The NWEA MAP assessments are adaptive achievement tests in Mathematics and Reading that are taken on a computer. The difficulty of a test is adjusted to the student’s performance so each student sees different test questions. The difficulty of each question is based on how well the student has answered the questions up to that point. As the student answers correctly, the questions become more difficult. If the student answers incorrectly, the questions become easier.

    13. What content is covered?
    Components for the MAP Reading test include; vocabulary, long passage, short passage, fiction and non-fiction. Components of the MAP Mathematics test include; algebra, geometry, measurement, data analysis and probability and numbers and operations.

    14. How long does the test take?
    The NWEA MAP Mathematics test is roughly 52 items in length. The NWEA MAP Reading test is roughly 42 items in length. Although the tests are untimed, it usually takes students about an hour to complete each subject.
    Technology
    15. How can students best prepare for navigating the test: understanding where to click, understanding how to scroll through passages and understanding how to use embedded test features?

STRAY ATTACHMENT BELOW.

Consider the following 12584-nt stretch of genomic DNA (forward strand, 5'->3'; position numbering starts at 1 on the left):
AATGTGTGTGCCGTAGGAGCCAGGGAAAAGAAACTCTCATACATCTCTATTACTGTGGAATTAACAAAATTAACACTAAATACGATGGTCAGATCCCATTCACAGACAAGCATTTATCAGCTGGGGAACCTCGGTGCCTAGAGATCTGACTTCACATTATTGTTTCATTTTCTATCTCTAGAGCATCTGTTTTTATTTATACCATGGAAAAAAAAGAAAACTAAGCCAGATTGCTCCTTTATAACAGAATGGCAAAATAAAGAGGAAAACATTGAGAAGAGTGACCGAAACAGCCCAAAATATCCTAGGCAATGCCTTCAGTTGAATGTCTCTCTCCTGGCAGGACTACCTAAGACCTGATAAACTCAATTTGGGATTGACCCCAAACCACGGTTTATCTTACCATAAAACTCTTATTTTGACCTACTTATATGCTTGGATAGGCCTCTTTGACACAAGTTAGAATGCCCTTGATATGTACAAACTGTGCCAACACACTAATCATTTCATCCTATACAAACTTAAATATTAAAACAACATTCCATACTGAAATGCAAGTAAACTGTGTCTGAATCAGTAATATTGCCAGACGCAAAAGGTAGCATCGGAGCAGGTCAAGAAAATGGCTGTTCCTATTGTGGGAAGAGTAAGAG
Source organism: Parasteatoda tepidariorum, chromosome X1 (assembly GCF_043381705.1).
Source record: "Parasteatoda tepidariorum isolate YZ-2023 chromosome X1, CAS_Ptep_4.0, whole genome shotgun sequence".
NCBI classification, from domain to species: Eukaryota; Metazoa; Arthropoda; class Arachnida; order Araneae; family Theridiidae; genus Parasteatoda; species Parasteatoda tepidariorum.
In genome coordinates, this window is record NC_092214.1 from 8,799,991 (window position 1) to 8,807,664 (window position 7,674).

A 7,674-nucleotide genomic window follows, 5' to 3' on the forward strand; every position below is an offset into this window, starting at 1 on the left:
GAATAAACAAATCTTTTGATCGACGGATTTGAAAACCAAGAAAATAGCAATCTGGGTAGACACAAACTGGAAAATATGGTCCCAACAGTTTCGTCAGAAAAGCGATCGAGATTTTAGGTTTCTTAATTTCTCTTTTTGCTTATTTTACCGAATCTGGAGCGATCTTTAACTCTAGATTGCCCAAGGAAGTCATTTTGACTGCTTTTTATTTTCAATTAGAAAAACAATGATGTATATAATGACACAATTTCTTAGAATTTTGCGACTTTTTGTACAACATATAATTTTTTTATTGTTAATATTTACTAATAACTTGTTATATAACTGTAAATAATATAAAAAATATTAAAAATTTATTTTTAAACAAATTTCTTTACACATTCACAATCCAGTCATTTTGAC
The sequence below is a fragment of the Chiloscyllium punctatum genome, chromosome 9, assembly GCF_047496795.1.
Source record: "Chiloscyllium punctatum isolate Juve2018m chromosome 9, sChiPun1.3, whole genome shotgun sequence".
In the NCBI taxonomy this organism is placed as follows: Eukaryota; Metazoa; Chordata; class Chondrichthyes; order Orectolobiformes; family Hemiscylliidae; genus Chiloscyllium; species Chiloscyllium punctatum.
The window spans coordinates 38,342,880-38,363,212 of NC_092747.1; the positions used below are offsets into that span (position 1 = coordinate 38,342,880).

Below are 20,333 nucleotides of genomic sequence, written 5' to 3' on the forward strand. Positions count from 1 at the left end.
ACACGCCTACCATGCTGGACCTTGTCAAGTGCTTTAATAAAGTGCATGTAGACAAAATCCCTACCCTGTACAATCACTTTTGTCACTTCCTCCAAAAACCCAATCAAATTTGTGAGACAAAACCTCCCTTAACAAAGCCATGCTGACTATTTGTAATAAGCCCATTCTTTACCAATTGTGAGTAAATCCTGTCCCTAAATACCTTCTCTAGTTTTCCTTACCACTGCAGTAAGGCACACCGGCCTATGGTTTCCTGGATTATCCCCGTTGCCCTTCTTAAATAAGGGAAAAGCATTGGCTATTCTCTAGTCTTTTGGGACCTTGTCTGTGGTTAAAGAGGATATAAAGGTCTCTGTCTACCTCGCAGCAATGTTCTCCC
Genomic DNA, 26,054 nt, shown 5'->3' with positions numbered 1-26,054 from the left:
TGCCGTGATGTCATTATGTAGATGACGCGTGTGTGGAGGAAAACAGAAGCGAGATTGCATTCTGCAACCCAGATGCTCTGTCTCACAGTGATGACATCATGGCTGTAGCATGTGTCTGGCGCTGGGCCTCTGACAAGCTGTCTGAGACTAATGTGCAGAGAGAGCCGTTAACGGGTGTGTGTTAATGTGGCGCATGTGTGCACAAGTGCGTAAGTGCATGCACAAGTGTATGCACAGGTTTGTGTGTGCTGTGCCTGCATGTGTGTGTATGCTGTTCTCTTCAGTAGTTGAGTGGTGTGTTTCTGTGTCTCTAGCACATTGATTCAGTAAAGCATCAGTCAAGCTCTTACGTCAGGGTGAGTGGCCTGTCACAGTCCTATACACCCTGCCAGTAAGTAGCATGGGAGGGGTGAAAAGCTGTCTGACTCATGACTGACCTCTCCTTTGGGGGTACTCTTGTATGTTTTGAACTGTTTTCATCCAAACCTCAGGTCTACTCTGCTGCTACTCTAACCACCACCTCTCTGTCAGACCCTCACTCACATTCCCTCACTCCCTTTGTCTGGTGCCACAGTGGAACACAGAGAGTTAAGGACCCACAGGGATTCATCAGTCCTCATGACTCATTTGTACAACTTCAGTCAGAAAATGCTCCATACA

Several resources are available to help students understand the test experience. Students can take a sample test using the MAP Test-Warm-ups as well as watch a video that explains test features. The MAP Student Powerpoint Presentation gives a good overview of the testing experience. The MAP discussion points will also help students prepare for testing.

    16. Can a test be paused if a child needs to go to the bathroom or needs a break?
    Yes, the proctor can pause the test at any time during the test session for breaks.

    17. What will happen if there is some type of technical problem like a glitch with the internet connection or a power outage?
    Occasionally events occur during online testing that interrupt a student’s workstation. The NWEA platform is designed to allow for unexpected occurrences without impacting the accuracy of test results. In cases where a proctor is unable to ‘pause’ or ‘suspend’ a student test, such as power outages, NWEA platform glitches and testing device malfunctions, student data will not be lost. Once the issues is resolved and the student can log back on to the test, they will begin at the point where they left off.

    18. Will my child test on a tablet or laptop/desktop?